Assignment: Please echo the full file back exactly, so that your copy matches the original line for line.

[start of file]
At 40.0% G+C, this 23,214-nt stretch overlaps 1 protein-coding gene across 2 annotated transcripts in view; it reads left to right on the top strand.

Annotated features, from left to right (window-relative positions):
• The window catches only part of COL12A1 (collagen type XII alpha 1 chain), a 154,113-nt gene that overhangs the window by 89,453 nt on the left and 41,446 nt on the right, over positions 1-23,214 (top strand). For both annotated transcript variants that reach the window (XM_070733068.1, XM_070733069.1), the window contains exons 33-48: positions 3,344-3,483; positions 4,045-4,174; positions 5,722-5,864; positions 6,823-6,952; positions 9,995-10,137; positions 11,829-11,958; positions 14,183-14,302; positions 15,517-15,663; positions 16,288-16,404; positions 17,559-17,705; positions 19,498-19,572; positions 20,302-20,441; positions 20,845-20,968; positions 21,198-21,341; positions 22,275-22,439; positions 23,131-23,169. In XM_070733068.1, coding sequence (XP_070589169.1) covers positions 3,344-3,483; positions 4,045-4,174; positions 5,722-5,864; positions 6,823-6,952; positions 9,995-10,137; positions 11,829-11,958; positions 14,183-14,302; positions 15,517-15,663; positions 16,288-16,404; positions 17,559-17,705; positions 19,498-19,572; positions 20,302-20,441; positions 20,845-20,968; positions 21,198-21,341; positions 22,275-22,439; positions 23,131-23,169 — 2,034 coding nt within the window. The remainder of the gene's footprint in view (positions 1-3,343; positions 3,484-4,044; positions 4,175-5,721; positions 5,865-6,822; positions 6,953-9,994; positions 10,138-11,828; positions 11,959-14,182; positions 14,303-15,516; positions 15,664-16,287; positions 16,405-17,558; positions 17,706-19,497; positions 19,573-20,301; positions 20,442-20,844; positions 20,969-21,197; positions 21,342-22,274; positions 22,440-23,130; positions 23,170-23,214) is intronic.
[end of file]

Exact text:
At 40.0% G+C, this 23,214-nt stretch overlaps 1 protein-coding gene across 2 annotated transcripts in view; it reads left to right on the top strand.

Annotated features, from left to right (window-relative positions):
• The window catches only part of COL12A1 (collagen type XII alpha 1 chain), a 154,113-nt gene that overhangs the window by 89,453 nt on the left and 41,446 nt on the right, over positions 1-23,214 (top strand). For both annotated transcript variants that reach the window (XM_070733068.1, XM_070733069.1), the window contains exons 33-48: positions 3,344-3,483; positions 4,045-4,174; positions 5,722-5,864; positions 6,823-6,952; positions 9,995-10,137; positions 11,829-11,958; positions 14,183-14,302; positions 15,517-15,663; positions 16,288-16,404; positions 17,559-17,705; positions 19,498-19,572; positions 20,302-20,441; positions 20,845-20,968; positions 21,198-21,341; positions 22,275-22,439; positions 23,131-23,169. In XM_070733068.1, coding sequence (XP_070589169.1) covers positions 3,344-3,483; positions 4,045-4,174; positions 5,722-5,864; positions 6,823-6,952; positions 9,995-10,137; positions 11,829-11,958; positions 14,183-14,302; positions 15,517-15,663; positions 16,288-16,404; positions 17,559-17,705; positions 19,498-19,572; positions 20,302-20,441; positions 20,845-20,968; positions 21,198-21,341; positions 22,275-22,439; positions 23,131-23,169 — 2,034 coding nt within the window. The remainder of the gene's footprint in view (positions 1-3,343; positions 3,484-4,044; positions 4,175-5,721; positions 5,865-6,822; positions 6,953-9,994; positions 10,138-11,828; positions 11,959-14,182; positions 14,303-15,516; positions 15,664-16,287; positions 16,405-17,558; positions 17,706-19,497; positions 19,573-20,301; positions 20,442-20,844; positions 20,969-21,197; positions 21,342-22,274; positions 22,440-23,130; positions 23,170-23,214) is intronic.